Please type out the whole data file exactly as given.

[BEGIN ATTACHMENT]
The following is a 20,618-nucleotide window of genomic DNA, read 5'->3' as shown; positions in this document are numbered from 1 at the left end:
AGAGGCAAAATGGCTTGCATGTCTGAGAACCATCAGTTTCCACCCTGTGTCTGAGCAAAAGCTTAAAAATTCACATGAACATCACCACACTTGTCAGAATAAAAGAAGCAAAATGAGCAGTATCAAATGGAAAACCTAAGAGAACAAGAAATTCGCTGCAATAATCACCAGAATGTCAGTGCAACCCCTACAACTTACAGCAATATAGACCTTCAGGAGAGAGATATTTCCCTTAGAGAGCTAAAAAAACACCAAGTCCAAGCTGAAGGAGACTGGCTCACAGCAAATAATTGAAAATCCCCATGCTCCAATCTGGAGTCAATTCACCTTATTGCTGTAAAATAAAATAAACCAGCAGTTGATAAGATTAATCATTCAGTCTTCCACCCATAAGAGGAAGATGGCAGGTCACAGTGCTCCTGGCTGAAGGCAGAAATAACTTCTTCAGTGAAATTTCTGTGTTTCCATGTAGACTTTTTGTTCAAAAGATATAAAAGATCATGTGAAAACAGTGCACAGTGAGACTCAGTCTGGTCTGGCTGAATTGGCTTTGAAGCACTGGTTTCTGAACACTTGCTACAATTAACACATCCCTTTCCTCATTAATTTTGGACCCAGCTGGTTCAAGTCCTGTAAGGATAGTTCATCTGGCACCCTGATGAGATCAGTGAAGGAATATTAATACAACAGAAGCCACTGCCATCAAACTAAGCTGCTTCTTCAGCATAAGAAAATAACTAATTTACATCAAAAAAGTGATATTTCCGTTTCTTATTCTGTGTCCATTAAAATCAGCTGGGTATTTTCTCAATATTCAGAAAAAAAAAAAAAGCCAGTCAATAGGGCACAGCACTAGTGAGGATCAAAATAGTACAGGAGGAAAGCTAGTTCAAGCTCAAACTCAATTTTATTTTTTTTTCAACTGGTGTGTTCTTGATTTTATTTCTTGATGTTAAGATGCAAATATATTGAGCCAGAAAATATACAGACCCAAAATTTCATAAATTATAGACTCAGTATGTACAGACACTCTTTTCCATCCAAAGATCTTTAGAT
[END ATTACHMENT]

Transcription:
The following is a 20,618-nucleotide window of genomic DNA, read 5'->3' as shown; positions in this document are numbered from 1 at the left end:
AGAGGCAAAATGGCTTGCATGTCTGAGAACCATCAGTTTCCACCCTGTGTCTGAGCAAAAGCTTAAAAATTCACATGAACATCACCACACTTGTCAGAATAAAAGAAGCAAAATGAGCAGTATCAAATGGAAAACCTAAGAGAACAAGAAATTCGCTGCAATAATCACCAGAATGTCAGTGCAACCCCTACAACTTACAGCAATATAGACCTTCAGGAGAGAGATATTTCCCTTAGAGAGCTAAAAAAACACCAAGTCCAAGCTGAAGGAGACTGGCTCACAGCAAATAATTGAAAATCCCCATGCTCCAATCTGGAGTCAATTCACCTTATTGCTGTAAAATAAAATAAACCAGCAGTTGATAAGATTAATCATTCAGTCTTCCACCCATAAGAGGAAGATGGCAGGTCACAGTGCTCCTGGCTGAAGGCAGAAATAACTTCTTCAGTGAAATTTCTGTGTTTCCATGTAGACTTTTTGTTCAAAAGATATAAAAGATCATGTGAAAACAGTGCACAGTGAGACTCAGTCTGGTCTGGCTGAATTGGCTTTGAAGCACTGGTTTCTGAACACTTGCTACAATTAACACATCCCTTTCCTCATTAATTTTGGACCCAGCTGGTTCAAGTCCTGTAAGGATAGTTCATCTGGCACCCTGATGAGATCAGTGAAGGAATATTAATACAACAGAAGCCACTGCCATCAAACTAAGCTGCTTCTTCAGCATAAGAAAATAACTAATTTACATCAAAAAAGTGATATTTCCGTTTCTTATTCTGTGTCCATTAAAATCAGCTGGGTATTTTCTCAATATTCAGAAAAAAAAAAAAAGCCAGTCAATAGGGCACAGCACTAGTGAGGATCAAAATAGTACAGGAGGAAAGCTAGTTCAAGCTCAAACTCAATTTTATTTTTTTTTCAACTGGTGTGTTCTTGATTTTATTTCTTGATGTTAAGATGCAAATATATTGAGCCAGAAAATATACAGACCCAAAATTTCATAAATTATAGACTCAGTATGTACAGACACTCTTTTCCATCCAAAGATCTTTAGAT